New cancer strategy 'could save thousands' of lives

By Smitha Mundasad
Health reporter, BBC News

Media caption,
Dr Brian Hope says GPS will be able to make rational decisions on diagnosis with the patients in front of them

About 5,000 lives could be saved each year in England if GPs follow new guidelines on cancer diagnosis, the health watchdog NICE says.

Its experts say that a new approach is necessary to tackle England's lagging cancer survival rates.

The guidelines suggest all GPs order certain tests directly, side-stepping referrals to specialists first, to speed up access to treatment.

Charities say they support the changes but warn that more funds are needed.

Doctors have long agreed that the sooner most cancers are diagnosed, the greater the chance of survival.

But according to experts from the National Institute of Health and Care Excellence (NICE), although the situation is improving, thousands of lives are lost each year because tumours are being diagnosed too late.

Quick tests

The new guidelines make wide-ranging changes to previous recommendations, to encourage GPs to think of cancer sooner and lower the threshold at which people are given cancer tests.

Media caption,
Mark Baker, NICE director: "Those that do [have cancer] won't have to wait until their third of fourth appointment before the right test is ordered"

For the first time the guidance focuses on key symptoms, rather than encouraging GPs to consider first which cancer a patient may have and then to cross check it with the symptoms.

The recommendations also say all GPs across England should be able to order some cancer tests directly, without waiting for an appointment with a specialist.

For example in certain cases, GPs will now be able to access CT scans and internal examinations such as endoscopies, without a specialist referral.

NICE hopes this will allow patients to get investigations more quickly and take the pressure off specialists' time.

The committee has produced information to help patients spot the most common signs of cancer so they can seek medical advice quickly.

And the guidance encourages doctors to put "safety nets" in place to ensure difficult cases are not missed.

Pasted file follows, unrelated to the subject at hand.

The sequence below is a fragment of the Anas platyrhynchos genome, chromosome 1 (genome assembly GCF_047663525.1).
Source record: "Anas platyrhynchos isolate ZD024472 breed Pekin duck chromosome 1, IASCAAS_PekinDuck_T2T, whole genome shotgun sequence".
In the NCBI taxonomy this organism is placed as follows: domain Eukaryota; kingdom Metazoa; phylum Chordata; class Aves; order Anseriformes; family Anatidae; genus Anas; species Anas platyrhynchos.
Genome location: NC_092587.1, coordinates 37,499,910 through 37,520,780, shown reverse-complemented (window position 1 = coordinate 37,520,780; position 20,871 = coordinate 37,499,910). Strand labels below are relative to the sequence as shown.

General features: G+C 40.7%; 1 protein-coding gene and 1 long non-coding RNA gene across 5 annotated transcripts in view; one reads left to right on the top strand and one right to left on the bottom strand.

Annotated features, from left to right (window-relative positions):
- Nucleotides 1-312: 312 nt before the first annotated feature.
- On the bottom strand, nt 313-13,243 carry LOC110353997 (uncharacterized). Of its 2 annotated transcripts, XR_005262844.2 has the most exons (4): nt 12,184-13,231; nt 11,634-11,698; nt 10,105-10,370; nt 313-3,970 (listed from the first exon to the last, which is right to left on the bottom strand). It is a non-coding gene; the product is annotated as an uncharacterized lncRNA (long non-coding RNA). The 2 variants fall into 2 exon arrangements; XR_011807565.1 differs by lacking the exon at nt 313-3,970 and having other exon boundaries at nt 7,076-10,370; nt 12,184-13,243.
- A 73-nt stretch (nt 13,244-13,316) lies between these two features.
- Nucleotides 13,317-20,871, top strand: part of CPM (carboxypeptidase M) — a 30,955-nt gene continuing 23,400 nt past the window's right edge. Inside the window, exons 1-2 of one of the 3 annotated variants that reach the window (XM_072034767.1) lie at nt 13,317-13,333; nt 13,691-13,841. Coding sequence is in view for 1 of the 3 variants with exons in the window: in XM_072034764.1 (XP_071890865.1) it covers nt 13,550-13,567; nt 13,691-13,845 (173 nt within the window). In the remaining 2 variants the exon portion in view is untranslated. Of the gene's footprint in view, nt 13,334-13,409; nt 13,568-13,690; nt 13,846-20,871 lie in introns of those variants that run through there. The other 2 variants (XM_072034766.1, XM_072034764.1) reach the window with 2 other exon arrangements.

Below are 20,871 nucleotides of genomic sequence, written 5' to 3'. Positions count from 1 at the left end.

Patients whose symptoms are worrying but do not currently suggest cancer, for example, should be given follow-up appointments or advice on when to come back.

Case study: early warning signs

Image caption,
David Martin says spotting the signs of cancer early helped him beat the disease

David Martin, now 76 years old, was diagnosed with bladder cancer about 15 years ago and credits his early referral and diagnosis for successfully beating the disease.

He said: "I noticed one morning that I had blood in my urine. It was gone the next day and I don't think such things should be ignored so thought I should get it checked by my GP.

"If I hadn't, it might have been some time before it reappeared and the cancer would have been more advanced and potentially more difficult to treat.

"I'm thankful that I chose to see my GP and that he quickly realised it might be serious and referred me on for specialist tests.

"It's a major reason why I am still here today. An early referral can really help to make a difference."

Saving lives

Professor Mark Baker of NICE told the BBC the new policy would save a "tangible number" of lives.

"Throughout the history of European cancer statistics Britain has lagged behind the best European countries," he said.

"The main reason for that is that people tend to present with a cancer at a more advanced stage.

"This guideline specifically addresses that shortfall. We estimate it will [save] about 5,000 lives a year," he added.

The Royal College of GPs welcomed the guidance but warned that there might not be enough capacity to do the extra scans and checks, which could cause a backlog and longer wait times for patients.

"It would be regrettable if something that was so well-intentioned resulted in patients being worse off," said Dr Maureen Baker, chair of the RCGP.

Image source, BSIP, RAGUET H./SPL

Sara Hiom, from Cancer Research UK, said: "We know the strain the NHS is already under and the number of people diagnosed with cancer is increasing - further investment is essential in order to support this much needed shift in investigative testing. "

She added: "Research would indicate we do fewer diagnostic tests in this country than comparable countries, but there are a lack of workforce, perhaps a lack of kit, to do those tests, so patients may be missing out because there are delays, backlogs or bottlenecks and this really does need to be addressed."

NICE has produced its guidelines for England. They will also be taken into account in Wales and Northern Ireland.

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